To answer that question, I listened to the remastered version multiple times. Now that I write about it and have the proper notes prepared, I can easily say that it is worth the mere seven bucks it costs to get the digital files again. The Sea At Midnight has shown that he understands what a remaster should be; none of the tracks are remixed or toyed with that they come off as unfamiliar. This is still the original 2020 album. But now the notes are cleaner, sounds pop better, and there's an understanding that Vince Grant looked to his debut, saw room for improvement, and made those adjustments. What I'm left with is a product featuring eight stand-out songs.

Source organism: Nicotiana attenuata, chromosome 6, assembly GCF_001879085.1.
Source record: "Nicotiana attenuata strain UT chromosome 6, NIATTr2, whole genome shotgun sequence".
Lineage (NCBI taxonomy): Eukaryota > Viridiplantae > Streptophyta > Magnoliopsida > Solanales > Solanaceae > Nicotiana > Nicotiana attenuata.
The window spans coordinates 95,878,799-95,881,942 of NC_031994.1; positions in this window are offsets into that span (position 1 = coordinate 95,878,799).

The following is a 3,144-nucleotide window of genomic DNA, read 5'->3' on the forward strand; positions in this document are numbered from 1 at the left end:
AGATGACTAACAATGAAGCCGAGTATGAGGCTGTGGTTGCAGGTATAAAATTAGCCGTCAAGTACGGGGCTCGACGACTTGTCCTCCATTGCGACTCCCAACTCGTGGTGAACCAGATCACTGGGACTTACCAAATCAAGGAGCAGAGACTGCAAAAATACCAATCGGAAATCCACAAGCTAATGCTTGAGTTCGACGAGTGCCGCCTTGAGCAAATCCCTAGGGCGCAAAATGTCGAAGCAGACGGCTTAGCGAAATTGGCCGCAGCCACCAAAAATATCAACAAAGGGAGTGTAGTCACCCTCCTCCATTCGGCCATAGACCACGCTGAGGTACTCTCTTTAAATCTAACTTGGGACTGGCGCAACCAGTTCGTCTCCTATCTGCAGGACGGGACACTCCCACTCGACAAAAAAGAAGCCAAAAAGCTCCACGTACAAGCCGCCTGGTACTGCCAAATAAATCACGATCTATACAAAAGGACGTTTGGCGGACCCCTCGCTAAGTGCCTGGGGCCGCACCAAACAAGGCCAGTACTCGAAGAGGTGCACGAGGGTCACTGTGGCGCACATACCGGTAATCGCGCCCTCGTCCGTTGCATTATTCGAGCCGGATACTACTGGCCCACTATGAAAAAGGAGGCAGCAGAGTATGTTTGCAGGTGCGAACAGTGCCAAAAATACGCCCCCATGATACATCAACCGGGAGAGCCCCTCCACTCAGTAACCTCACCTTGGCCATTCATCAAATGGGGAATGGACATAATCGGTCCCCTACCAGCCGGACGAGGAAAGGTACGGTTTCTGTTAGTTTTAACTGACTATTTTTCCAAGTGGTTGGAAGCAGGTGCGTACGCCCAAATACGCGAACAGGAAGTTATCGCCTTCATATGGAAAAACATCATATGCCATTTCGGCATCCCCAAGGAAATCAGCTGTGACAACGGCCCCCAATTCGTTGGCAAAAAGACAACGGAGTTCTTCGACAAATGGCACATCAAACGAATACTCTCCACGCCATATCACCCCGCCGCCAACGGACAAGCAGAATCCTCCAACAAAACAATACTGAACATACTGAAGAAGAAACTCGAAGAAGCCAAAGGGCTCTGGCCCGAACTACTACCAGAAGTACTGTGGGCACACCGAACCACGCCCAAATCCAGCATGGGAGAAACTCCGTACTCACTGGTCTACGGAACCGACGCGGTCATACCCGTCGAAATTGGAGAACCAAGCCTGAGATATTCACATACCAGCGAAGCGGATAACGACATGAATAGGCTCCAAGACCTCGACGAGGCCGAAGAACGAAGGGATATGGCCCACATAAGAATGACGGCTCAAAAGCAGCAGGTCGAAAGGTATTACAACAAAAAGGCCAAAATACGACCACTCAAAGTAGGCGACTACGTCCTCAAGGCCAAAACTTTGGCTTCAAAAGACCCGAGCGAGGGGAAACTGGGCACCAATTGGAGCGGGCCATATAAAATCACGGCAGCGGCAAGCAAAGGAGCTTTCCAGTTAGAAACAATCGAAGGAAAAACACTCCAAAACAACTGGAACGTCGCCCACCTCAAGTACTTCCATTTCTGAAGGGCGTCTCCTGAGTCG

I could end the review there, but since I never had the chance to review the album to begin with, I suppose now is the time to point out my favorite tracks on the album. I would like to start with the sixth track, 'Afterglow'. While most of the tracks on the self-titled have a floaty atmosphere, 'Afterglow' has a bit more of an oomph. There's prevalent drums throughout the track that give it a sturdy, danceable beat, and the synth work found within is grand. I also appreciate 'Edge Of The World'. The way it is written, with bright guitars and synths, makes me feel as if life should be lived to the fullest - as the title says, as if I'm at the edge of the world. And I love a song that makes me feel this kind of connection. Well done on both accounts!